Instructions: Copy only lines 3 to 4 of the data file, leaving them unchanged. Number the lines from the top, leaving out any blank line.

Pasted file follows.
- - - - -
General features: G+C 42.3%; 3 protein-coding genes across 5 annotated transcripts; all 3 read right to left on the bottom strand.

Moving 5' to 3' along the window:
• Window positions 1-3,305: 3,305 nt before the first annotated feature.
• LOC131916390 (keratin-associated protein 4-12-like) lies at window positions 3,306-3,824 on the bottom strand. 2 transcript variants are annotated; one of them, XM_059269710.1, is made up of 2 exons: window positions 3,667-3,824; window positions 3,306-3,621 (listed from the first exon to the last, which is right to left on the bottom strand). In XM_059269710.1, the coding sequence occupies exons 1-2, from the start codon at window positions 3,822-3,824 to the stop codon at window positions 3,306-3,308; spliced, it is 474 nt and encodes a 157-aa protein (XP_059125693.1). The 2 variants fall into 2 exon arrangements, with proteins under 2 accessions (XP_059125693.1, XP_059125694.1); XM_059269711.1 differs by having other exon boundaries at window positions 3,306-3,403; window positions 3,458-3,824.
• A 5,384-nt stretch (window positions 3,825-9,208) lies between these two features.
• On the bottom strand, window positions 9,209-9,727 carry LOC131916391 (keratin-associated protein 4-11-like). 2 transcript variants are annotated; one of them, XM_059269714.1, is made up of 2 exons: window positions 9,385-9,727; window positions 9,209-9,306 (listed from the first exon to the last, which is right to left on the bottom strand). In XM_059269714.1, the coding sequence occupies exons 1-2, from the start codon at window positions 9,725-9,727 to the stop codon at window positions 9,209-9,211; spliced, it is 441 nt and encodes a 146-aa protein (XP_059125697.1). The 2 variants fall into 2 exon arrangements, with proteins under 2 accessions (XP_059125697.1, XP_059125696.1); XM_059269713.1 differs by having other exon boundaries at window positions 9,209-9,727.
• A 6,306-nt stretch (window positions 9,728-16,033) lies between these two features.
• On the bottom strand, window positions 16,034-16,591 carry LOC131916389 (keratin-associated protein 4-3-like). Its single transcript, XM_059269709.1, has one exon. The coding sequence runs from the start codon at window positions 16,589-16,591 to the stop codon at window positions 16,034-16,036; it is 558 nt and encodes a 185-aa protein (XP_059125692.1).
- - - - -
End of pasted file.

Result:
• Window positions 1-3,305: 3,305 nt before the first annotated feature.
• LOC131916390 (keratin-associated protein 4-12-like) lies at window positions 3,306-3,824 on the bottom strand. 2 transcript variants are annotated; one of them, XM_059269710.1, is made up of 2 exons: window positions 3,667-3,824; window positions 3,306-3,621 (listed from the first exon to the last, which is right to left on the bottom strand). In XM_059269710.1, the coding sequence occupies exons 1-2, from the start codon at window positions 3,822-3,824 to the stop codon at window positions 3,306-3,308; spliced, it is 474 nt and encodes a 157-aa protein (XP_059125693.1). The 2 variants fall into 2 exon arrangements, with proteins under 2 accessions (XP_059125693.1, XP_059125694.1); XM_059269711.1 differs by having other exon boundaries at window positions 3,306-3,403; window positions 3,458-3,824.